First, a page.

Another important difference between giraffez and mload is that you do not need to define the input or destination schema for the target table. giraffez infers the target columns from the header of the source file you give it.

Initiating a load into an existing table can be done like so:

giraffez load source_file.txt database.table_name

As with insert, the load command uses the data file’s header to determine the columns used in the destination table. By default, delimiters within “double quotes” are ignored; use --quote-char to change the default quote character.

During the process of a load, you may be prompted to drop existing work tables for the target table. giraffez will handle the management of these auxiliary tables for you, but by default you will be prompted for a decision before they are dropped. To automatically answer “yes” for these questions (and drop the auxilliary tables should they already exist), specify the -y (or --drop-all) flag with the command:

giraffez load source_file.txt database.table_name -y

The load command is also used to reload archived data.


The run module allows for scripted jobs via YAML formatted files. If you needed to collect statistics after a giraffez load then you could use this script:


- type: load
    table: database.table_name
    input_file: source_file.txt
- type: cmd
    query: "collect statistics on database.table_name column(col1, col2)"
- type: export
    query: database.table_name
    encoding: text
    output_file: output_file.txt


giraffez run example_job.yml

For good measure we also exported the table again (because, reasons). The job files makes it easy to add giraffez commands to batch job systems (like pcron).


The shell module provides an interactive shell environment similar to BTEQ, using the Teradata CLIv2 library. It is most useful for testing SQL queries and investigating or interacting with tables – the shell module is not meant for large export or load jobs.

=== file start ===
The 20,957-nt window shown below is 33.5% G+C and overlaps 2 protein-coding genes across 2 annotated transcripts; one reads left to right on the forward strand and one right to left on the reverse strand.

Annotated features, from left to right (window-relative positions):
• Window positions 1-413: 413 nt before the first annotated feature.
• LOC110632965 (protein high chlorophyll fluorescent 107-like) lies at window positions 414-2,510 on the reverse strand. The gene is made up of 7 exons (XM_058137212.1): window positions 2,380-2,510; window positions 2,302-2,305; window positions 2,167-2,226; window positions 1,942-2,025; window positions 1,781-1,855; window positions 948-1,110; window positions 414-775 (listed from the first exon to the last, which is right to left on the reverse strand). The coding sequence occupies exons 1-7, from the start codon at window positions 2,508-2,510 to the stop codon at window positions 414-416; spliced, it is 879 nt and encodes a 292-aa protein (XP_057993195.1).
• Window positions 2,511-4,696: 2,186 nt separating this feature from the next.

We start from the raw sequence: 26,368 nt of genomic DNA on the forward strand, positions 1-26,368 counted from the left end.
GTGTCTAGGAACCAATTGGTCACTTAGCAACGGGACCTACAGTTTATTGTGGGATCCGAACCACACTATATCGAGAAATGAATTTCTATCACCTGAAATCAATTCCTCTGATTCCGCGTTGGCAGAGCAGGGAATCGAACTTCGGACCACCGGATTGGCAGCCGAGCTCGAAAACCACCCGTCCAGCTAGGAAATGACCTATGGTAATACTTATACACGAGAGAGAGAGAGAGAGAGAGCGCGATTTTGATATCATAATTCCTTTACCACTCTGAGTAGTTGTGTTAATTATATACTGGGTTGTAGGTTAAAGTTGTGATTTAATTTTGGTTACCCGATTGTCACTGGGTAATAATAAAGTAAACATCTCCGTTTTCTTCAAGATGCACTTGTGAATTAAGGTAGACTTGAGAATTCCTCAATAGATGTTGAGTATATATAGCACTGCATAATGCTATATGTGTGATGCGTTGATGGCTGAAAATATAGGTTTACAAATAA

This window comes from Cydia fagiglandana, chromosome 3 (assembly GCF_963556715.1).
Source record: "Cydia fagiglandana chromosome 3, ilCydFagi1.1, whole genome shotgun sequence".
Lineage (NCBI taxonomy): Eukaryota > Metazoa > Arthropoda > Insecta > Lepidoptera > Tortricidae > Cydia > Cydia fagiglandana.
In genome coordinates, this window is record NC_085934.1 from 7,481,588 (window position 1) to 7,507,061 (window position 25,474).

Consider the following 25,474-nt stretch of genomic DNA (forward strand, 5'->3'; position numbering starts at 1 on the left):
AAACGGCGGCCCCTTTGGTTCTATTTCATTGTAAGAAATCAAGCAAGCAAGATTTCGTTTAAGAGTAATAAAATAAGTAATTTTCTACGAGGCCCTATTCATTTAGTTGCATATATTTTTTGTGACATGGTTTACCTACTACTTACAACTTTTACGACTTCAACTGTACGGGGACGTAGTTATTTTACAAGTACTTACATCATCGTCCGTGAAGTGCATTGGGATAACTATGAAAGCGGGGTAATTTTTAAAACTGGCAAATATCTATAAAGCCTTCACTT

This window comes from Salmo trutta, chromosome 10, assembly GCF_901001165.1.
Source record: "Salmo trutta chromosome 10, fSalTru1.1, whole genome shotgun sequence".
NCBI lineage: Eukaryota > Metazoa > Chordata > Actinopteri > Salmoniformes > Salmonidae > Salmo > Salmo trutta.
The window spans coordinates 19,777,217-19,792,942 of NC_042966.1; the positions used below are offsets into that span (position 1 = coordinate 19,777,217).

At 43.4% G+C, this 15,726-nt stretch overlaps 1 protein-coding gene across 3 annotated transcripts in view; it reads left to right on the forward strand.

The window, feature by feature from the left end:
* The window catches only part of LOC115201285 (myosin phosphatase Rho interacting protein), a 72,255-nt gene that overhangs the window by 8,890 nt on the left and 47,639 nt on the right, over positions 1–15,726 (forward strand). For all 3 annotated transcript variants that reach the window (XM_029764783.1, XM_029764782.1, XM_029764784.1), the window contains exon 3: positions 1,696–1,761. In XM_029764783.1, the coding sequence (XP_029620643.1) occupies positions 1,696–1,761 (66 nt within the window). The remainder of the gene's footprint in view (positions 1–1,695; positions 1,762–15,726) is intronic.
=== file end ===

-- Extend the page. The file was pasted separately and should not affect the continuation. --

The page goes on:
One use of the shell module is to write and execute several queries, and to interact with the results, all within the same session (retaining volatile tables), much like using the BTEQ prompt, or Teradata SQL Assistant.

Example usage (including the original shell prompt to distinguish input lines):

$ giraffez shell
giraffez> help
giraffez> table on
giraffez> select * from dbc.dbcinfo

Here we are entering the giraffez shell, invoking the builtin “help” command, toggling table output “on” (can also be done by specifying -t or --table with giraffez shell), and executing a SQL query.


The secret module is a convenient way to access sensitive data from your .girafferc, such as passwords or other credentials:

PROXY_USER="$(giraffez secret sso.username)"
PROXY_PASS="$(giraffez secret sso.password)"
export http_proxy='http://$PROXY_USER:$'

When accessing settings from giraffez secret, keys will first be checked relative to the root (for example, connections.db1.username) and then attempted relative to the secure key – above, the full path of the returned value is secure.sso.username.

Any value set under the secure root key will be encrypted so that it can be used to protect any kind of sensitive information. While reading from secure can be accomplished from giraffez secret, the values must be set by giraffez config like so:

giraffez config --set secure.sso.username abc123